The Springboard program, which has been successfully running for 5 years in Kiryat Menachem and for 3 in the Muslim Quarter of the Old City, is now being implemented in Gilo, where a high proportion of residents come from low socio-economic families. The combination of home budget management support for families to avoid poverty and improved education and enrichment activities for children, change the neighborhood’s atmosphere. In particular, Springboard identifies students with exceptional potential in music, sports and science and offers these children the programs necessary to fulfill their potential for outstanding achievement. Support is also offered to especially run down and struggling elementary schools to improve conditions and turn them into an attraction and a community anchor to the benefit of the entire neighborhood.

 

Impact: With its activities, the Springboard project revitalizes entire neighborhoods, one at the time. It is not only the residents of the neighborhood that benefit from it, but the city as a whole becoming increasingly more modern, inclusive and vibrant.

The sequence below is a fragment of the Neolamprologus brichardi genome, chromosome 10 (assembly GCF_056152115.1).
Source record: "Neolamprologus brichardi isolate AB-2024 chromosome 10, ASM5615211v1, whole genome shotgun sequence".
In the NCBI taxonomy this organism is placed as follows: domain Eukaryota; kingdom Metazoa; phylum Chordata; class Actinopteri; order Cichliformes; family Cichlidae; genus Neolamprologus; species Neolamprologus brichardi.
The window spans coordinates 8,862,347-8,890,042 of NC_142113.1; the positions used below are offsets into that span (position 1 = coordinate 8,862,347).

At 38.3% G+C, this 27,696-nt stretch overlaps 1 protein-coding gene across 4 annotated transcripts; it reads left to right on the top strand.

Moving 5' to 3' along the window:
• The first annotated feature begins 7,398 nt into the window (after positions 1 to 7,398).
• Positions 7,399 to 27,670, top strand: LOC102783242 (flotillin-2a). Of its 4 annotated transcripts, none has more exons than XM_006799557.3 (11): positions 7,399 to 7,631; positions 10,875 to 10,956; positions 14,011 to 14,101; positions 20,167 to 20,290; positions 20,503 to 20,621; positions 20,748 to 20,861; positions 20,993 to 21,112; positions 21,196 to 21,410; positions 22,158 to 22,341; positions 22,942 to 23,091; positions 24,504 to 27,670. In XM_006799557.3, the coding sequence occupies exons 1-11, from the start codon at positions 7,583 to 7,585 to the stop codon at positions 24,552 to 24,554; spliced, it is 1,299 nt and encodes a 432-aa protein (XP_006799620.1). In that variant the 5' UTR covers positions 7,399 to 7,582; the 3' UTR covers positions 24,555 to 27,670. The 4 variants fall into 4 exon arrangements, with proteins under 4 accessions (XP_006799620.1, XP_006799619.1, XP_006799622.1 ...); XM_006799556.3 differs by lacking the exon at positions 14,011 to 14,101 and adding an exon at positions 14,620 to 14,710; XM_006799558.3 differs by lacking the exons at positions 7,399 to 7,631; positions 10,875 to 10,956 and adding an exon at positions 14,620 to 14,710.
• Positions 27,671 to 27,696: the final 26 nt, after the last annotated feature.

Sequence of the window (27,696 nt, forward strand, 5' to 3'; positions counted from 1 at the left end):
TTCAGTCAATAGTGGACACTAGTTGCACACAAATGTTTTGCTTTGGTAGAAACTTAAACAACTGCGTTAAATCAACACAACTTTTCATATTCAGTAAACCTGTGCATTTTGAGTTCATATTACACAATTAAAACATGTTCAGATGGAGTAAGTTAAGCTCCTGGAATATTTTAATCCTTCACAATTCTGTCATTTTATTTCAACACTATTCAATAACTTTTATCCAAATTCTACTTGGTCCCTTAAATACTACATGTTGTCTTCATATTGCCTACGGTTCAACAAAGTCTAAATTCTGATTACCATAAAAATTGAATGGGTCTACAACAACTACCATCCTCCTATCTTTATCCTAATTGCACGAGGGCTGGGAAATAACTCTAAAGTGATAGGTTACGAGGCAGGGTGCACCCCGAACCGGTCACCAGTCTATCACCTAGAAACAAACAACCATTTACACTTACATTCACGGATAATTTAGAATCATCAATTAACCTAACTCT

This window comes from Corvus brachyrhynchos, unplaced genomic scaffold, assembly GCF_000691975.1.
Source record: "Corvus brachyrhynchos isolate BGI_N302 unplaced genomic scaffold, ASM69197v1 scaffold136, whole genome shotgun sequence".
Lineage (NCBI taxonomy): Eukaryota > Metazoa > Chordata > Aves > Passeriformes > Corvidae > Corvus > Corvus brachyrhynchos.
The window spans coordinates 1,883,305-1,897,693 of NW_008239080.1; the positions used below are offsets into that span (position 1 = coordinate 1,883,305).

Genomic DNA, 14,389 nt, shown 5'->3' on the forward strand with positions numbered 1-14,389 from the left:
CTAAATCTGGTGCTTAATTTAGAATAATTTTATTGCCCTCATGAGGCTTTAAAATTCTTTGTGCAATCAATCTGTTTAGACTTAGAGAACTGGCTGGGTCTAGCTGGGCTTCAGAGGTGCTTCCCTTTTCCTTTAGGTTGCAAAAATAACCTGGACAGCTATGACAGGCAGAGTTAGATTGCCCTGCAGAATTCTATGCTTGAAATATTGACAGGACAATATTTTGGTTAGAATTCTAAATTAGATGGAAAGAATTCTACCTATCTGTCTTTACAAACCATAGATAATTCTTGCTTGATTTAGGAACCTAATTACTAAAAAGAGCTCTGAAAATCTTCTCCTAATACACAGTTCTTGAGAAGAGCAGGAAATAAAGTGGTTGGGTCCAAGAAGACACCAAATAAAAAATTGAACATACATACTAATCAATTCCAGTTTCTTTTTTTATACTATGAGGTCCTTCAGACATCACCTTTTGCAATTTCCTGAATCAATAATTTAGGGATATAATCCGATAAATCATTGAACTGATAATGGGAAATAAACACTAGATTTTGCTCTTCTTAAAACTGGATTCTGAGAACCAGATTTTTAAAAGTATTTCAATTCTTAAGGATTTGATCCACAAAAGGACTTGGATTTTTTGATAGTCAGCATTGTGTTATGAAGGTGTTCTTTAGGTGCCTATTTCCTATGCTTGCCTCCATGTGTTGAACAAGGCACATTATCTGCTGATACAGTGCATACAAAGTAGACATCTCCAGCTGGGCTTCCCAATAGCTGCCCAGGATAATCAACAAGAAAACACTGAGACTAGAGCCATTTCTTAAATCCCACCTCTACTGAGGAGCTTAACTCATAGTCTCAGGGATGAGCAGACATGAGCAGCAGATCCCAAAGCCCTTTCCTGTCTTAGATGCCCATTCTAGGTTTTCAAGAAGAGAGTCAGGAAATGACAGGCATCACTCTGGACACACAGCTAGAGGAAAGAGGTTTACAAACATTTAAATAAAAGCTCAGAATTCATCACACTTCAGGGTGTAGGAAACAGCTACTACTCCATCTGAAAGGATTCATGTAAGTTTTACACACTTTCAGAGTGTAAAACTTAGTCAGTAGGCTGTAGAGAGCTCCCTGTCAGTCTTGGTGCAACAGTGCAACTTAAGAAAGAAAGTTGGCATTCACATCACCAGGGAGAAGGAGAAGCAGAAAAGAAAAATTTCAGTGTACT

Partners: Jerusalem Education Authority, Ministry of Education, Local Community Councils

Jerusalem is home to 23,000 Haredi (ultra-Orthodox) seniors, nearly half of whom (10,000) are Holocaust survivors. In line with our vision for 2030, we are focusing on strengthening the community support systems to provide for the needs of Jerusalem’s ultra-Orthodox seniors, one of the city’s most vulnerable populations. We aim to ensure equality of opportunity for this population sector to grow old at home, in dignity and security, with sustained support for them and their caregivers.